U.S. President Donald Trump leaves the stage after speaking at a campaign event at Xtreme Manufacturing on September 13, 2020 in Henderson, Nevada. Trump's visit comes after Nevada Republicans blamed Democratic Nevada Gov. Steve Sisolak for blocking other events he had planned in the state. (Ethan Miller/Getty Images)

Trump escalates the signals to his followers: Use lethal violence to help me hold power

After the shootings in Kenosha and Portland, Trump is telling right-wing militias to help him crush the left



Amanda Marcotte
September 14, 2020 5:09PM (UTC)

Well, that escalated quickly. Only a couple of weeks ago, Donald Trump and his allies were using the term "self-defense" to condone the behavior of armed right-wingers who showed up at Black Lives Matter protests to intimidate demonstrators — and also to justify the alleged murder of two protesters in Kenosha, Wisconsin, by 17-year-old Kyle Rittenhouse.

Now Trump has expanded the universe of excuses for such lethal violence, suggesting that it's acceptable in the name of "retribution."

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In this case, the lethal violence was inflicted on Michael Reinoehl, a self-identified supporter of antifa, which isn't an organized movement so much as a loose association of left-wing activists who use confrontational tactics to fight perceived fascists. Most people who identify as antifa aren't violent, but some have become enamored of seeking violent confrontations with far-right or white supremacist groups. Reinoehl appears to have been such a person: He seemingly confessed on camera to killing a right-wing activist named Aaron Danielson during an Aug. 29 skirmish in Portland, Oregon.

U.S. marshals shot and killed Reinoehl near Olympia, Washington, on Sept. 3, and justified the shooting by claiming he had pulled a gun, which at least one witness says is not true. But when Trump discussed the killing, he didn't even bother with the usual talk about how it was necessary to protect the officers from harm. Instead, he claimed it was justified as "retribution." And because Trump loves to play-act being a tough guy while avoiding all difficult decisions, he tried to take personal credit for ordering Reinoehl's death.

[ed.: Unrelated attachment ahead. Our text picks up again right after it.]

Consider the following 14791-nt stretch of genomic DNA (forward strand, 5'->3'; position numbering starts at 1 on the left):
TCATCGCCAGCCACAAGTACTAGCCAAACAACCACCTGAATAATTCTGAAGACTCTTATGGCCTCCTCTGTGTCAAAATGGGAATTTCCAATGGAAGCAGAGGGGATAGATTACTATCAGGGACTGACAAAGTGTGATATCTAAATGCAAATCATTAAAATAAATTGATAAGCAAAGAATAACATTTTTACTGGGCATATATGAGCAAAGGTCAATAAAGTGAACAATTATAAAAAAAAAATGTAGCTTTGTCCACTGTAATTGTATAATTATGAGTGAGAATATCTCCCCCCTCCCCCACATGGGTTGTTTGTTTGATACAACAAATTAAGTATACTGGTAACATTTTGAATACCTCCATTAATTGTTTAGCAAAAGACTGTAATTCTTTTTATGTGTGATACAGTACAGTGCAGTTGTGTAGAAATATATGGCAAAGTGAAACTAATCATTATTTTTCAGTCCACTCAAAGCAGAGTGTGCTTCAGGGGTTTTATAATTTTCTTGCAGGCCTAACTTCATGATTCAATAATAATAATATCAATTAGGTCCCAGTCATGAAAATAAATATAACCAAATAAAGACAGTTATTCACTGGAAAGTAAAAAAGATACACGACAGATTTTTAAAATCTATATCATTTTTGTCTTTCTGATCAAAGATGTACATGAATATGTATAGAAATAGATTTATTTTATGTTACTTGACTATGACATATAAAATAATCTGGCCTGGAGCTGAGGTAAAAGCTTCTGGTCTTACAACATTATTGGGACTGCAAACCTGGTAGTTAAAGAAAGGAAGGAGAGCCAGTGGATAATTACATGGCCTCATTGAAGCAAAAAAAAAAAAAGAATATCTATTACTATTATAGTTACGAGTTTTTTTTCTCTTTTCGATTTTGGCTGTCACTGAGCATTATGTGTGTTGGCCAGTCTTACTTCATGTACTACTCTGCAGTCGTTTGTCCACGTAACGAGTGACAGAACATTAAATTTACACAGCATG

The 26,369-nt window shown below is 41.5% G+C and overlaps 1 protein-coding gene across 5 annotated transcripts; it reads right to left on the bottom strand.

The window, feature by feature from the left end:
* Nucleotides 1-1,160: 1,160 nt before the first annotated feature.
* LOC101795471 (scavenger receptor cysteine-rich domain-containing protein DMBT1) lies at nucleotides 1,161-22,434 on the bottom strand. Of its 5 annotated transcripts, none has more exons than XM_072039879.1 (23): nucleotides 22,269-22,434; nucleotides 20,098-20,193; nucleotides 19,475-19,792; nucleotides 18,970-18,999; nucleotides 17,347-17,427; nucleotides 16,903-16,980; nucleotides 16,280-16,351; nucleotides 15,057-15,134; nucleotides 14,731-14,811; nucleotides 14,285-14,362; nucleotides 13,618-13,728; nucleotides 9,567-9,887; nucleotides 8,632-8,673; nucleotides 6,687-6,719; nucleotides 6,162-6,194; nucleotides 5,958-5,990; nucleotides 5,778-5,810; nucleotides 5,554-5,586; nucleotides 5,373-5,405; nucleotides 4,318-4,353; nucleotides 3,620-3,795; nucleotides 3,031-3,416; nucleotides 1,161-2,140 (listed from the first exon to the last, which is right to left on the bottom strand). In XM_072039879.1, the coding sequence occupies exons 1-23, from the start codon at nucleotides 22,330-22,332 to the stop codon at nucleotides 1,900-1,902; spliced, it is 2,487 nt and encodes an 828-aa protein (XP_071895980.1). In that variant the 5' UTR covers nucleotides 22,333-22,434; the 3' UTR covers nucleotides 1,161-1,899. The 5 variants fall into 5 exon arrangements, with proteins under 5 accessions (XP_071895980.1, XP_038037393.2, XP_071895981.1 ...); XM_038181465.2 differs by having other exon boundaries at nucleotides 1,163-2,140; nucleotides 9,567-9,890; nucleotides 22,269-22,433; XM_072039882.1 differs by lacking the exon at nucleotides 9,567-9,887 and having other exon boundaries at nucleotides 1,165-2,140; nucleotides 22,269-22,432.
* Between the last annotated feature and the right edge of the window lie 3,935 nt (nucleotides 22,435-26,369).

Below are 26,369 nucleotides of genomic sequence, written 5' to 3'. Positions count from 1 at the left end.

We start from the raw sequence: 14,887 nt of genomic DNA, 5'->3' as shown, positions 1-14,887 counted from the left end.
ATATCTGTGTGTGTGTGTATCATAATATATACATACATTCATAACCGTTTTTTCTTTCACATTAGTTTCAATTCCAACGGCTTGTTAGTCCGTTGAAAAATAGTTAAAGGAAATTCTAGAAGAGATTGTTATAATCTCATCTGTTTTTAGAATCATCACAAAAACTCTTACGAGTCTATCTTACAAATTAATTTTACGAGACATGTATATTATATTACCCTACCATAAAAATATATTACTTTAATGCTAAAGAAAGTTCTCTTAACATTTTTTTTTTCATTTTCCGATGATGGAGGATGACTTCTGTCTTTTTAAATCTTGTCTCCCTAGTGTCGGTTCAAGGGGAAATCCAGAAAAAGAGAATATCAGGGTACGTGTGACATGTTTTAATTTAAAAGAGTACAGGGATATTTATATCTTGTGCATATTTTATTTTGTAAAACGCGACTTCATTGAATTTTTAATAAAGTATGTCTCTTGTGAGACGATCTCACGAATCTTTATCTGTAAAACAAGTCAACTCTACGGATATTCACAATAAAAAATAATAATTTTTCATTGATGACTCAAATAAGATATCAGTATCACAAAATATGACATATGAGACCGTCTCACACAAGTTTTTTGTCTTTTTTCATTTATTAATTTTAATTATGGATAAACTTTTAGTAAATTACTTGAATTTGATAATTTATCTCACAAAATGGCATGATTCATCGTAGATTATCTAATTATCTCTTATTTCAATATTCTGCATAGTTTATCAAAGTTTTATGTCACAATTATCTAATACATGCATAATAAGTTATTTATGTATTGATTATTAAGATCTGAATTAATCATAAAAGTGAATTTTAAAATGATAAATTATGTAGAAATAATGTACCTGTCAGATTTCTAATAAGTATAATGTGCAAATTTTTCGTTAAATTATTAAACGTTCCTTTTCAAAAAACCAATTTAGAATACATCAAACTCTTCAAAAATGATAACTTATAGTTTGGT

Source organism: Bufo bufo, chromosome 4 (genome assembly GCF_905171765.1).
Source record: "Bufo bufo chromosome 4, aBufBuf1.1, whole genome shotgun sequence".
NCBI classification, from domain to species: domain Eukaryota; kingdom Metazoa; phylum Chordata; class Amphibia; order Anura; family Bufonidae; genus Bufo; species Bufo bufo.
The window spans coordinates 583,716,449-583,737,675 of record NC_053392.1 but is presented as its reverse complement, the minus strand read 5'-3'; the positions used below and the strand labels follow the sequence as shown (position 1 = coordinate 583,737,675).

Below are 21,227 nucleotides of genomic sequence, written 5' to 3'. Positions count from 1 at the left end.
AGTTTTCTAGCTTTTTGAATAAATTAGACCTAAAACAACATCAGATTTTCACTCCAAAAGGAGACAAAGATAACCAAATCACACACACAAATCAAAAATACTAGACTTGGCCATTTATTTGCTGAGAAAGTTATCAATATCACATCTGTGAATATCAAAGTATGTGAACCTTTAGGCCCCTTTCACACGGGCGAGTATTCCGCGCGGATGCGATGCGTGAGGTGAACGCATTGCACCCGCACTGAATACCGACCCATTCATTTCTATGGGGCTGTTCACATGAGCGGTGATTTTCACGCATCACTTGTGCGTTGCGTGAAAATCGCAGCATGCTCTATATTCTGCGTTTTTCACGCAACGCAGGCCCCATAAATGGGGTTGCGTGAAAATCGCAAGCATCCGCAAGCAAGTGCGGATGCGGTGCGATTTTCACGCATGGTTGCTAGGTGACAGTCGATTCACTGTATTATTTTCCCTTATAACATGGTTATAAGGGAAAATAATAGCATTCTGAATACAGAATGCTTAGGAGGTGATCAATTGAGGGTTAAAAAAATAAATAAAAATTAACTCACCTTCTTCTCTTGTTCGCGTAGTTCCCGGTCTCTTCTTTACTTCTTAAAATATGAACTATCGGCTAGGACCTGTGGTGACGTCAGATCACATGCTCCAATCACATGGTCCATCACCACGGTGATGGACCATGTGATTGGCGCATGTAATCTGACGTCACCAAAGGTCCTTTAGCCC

"Two and a half days went by and I put out, when are you going to go get him?" Trump bragged to Fox News host Jeanine Pirro. "That's the way it has to be. There has to be retribution when you have crime like this."

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Retribution: That's how Trump sees this killing. Not, as law enforcement claims, a necessary self-defense action in the course of trying to apprehend a criminal suspect. Trump seems to understand this this as one faction getting revenge on a rival faction for the murder of one of their own.

That's even more alarming when you consider that Aaron Danielson, the man killed in Portland, had no connection to law enforcement. He was a member of Patriot Prayer, a militia-style group whose main purpose is to descend on progressive communities, mostly Portland and Seattle, to troll local residents and try to provoke street fights with antifa and other left-wing activists. With this talk of "retribution", Trump is explicitly linking law enforcement paid for by taxpayers with extralegal militias. Effectively, the president views them as part of the same faction and in opposition to antifa, a group Trump regularly — and falsely — conflates with progressives and Democrats generally. 

At first blush, it would seem unwise for Trump and his far-right allies to justify killing Reinoehl by invoking the logic of gangland murders. Trump and his supporters have sought to celebrate Danielson as a martyr, and his death is being leveraged for maximum propaganda value, as "proof" of the supposed outbreak of leftist violence that, in turn, justifies violent assaults from the right. One would think that capturing Reinoehl alive so he could be tried in court would have aided this propaganda campaign, creating a show trial that would enable the telling and retelling of the fable of Danielson's martyrdom.